>|>|Today, which ones?
>|> Compaq OpenVMS and IBM OS/MVS are two examples
>|Are these OS's in continued widespread use, or are they dying? -- The thing
>|is that without those OS line separator conventions, one can decide that a
>|line separator should be \n, \r, or a \r\n (as in Java), and that would be
> I am assuming that you are ignorant and not being sarcastic.
Right. -- In my own safe world there are only UNIX, MacOS, and MSOS. I have
absolutely no knowledge about the others. And this line separator keeps
popping up all the time when porting software. So I am curious about other
models, newlines, all right, but also in general.
I got an offline explanation by Phillip Helbig how VMS works.
> Compaq OpenVMS is dying, I admit. It is the operating system
> for the former Digital Equipment Corporation computers, including
> both DEC VAX computers and DEC Alpha computers. But, there are
> quite a few of them still running and many are becoming home or
> personal systems. TeX and LaTeX are available for them.
> I do not see that International Business Machines Corporation
> going out of business any time soon nor do I see that IBM would
> be withdrawning its flagship operating system for its large
> mainframe computers. These computers have an upward compatible
> CISC architecture that dates its beginnings from the late 1950's
> and which had single system installations with multiple gigabytes
> of RAM and multiple terabytes of disk or disk-like storage in the
> late 1970's (I know this because I worked on some). These computers
> supported some form of interactive user environments since the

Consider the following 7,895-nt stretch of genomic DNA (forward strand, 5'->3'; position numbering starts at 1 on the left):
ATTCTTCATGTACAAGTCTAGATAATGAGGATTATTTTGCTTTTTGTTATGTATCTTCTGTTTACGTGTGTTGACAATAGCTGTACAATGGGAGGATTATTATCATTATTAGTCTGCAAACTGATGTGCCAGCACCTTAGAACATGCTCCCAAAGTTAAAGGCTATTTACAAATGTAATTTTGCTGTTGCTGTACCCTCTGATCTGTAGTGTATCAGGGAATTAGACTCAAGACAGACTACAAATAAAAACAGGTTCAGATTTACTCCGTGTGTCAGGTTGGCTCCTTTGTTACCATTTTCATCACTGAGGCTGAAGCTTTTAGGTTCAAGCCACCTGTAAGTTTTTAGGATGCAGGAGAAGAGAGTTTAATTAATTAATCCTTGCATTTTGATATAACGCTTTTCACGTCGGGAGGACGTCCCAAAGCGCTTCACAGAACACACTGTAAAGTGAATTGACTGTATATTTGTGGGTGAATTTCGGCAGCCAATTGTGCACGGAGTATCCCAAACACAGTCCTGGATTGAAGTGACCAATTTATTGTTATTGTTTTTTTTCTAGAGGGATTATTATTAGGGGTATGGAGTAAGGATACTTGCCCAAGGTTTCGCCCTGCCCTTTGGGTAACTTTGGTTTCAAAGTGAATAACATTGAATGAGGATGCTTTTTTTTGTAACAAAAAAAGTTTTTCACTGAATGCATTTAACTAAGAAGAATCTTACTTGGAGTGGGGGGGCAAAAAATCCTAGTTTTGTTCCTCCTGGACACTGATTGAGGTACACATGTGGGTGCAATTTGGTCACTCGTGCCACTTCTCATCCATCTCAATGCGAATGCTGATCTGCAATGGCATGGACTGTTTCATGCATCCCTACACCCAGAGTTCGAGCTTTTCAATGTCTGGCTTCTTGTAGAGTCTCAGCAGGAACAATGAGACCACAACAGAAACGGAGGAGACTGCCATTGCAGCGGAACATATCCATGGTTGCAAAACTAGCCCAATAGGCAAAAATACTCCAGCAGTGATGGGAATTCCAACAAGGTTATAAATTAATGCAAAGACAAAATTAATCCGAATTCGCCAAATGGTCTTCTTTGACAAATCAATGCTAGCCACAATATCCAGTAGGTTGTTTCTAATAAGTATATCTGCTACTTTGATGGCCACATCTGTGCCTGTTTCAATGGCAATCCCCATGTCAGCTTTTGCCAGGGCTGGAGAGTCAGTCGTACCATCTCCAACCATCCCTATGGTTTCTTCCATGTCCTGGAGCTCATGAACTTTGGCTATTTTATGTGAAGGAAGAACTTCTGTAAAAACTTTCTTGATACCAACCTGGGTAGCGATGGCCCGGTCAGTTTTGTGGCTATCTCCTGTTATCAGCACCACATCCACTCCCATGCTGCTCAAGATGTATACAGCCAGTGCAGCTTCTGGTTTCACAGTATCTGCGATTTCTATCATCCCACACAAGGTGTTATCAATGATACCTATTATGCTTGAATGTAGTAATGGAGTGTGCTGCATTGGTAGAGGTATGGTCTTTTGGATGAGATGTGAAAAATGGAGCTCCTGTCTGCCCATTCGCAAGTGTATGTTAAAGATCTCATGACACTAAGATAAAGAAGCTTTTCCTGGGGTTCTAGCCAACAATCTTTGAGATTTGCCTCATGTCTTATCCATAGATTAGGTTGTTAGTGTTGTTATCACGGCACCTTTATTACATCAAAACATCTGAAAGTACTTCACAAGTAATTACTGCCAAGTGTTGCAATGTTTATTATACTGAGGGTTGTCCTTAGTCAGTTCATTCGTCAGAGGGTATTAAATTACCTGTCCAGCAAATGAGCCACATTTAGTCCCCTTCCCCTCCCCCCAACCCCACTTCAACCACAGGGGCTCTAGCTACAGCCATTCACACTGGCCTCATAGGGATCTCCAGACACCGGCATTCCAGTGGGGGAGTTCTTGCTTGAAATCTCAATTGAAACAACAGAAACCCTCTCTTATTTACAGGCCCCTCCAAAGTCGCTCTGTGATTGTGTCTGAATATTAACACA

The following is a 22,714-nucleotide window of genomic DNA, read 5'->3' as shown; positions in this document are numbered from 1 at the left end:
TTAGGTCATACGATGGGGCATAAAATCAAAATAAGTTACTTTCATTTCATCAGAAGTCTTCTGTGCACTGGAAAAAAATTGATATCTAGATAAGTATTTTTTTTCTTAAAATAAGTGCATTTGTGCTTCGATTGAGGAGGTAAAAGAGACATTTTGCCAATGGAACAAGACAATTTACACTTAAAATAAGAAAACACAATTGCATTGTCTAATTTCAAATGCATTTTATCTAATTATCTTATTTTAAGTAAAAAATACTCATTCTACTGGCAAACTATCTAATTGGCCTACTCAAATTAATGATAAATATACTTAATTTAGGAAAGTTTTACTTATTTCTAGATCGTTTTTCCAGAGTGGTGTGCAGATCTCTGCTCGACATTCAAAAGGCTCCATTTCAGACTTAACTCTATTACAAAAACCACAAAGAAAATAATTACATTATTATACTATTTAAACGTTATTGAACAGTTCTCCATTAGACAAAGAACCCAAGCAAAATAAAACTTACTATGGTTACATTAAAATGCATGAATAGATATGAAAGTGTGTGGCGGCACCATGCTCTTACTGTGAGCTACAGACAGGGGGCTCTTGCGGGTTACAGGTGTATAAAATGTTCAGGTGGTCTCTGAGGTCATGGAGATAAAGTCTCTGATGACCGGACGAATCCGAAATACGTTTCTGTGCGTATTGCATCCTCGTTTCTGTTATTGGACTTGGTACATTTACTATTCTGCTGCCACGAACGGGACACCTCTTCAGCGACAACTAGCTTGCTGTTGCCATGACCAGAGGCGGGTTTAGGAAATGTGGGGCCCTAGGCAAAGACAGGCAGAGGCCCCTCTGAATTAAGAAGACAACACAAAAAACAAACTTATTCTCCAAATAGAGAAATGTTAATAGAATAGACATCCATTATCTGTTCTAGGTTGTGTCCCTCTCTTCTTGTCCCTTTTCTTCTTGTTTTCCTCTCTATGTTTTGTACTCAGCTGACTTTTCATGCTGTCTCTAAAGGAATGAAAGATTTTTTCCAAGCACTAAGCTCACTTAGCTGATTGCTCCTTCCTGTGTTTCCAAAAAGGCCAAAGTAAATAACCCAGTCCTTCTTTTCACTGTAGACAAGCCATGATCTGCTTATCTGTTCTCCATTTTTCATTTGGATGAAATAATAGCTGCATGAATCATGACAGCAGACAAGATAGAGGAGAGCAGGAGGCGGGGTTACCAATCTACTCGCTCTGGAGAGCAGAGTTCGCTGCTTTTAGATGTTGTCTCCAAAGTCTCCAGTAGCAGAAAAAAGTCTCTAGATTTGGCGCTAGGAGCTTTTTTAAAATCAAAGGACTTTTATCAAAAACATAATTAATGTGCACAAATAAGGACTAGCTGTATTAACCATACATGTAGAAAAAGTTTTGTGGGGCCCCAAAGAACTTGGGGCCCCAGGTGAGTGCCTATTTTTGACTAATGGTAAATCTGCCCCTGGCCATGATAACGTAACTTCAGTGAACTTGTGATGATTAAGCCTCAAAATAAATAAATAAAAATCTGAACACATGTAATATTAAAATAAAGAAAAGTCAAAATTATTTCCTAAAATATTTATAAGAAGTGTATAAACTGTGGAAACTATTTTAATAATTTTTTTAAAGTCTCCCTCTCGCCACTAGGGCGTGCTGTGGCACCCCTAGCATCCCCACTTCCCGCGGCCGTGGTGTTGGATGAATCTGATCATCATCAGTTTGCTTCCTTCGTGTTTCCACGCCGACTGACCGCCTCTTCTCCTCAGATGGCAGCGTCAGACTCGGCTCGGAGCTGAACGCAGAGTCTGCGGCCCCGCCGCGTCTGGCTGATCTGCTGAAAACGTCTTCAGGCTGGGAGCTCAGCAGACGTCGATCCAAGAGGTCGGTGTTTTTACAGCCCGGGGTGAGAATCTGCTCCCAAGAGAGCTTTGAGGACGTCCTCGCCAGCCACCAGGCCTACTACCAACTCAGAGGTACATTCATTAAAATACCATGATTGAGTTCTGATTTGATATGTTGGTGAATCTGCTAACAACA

> early 1970's including CICS, TSO and POSIX-X/OPEN environments
> and frequently support several thousand users at the same time.
> I seem to recall that TeX and LaTeX has been ported at least
> once to such systems.
> I feel that it would be appropriate not to preclude such systems
> in the future. All that would be required would be to do a
> record level translation at TeX's lips to trim trailing spaces
> if the record format is fixed and append a line terminator and
> feed that to TeX's mouth.
Thank you for your explanation.
Incidentally, I think that the new MacOS X (Mach based and BSD on the side)
uses something similar to VMS with file attributes (but I have not seen it
in real life).
From what I understand from VMS, one can set a file attributes to provide
the desired translations. Thus, even if one writes a version where files
are opened as binary, with say \n, \r, \r\n interpreted as newlines, one
can set an attribute to provide the proper translation; or this was the
impression I got from Phillip Helbig's description.
-- Under UNIX, MacOS, or MSOS, binary files are not translated at all, so
if one does not make the right newline convention or translate the files
first by some other means, it will not work.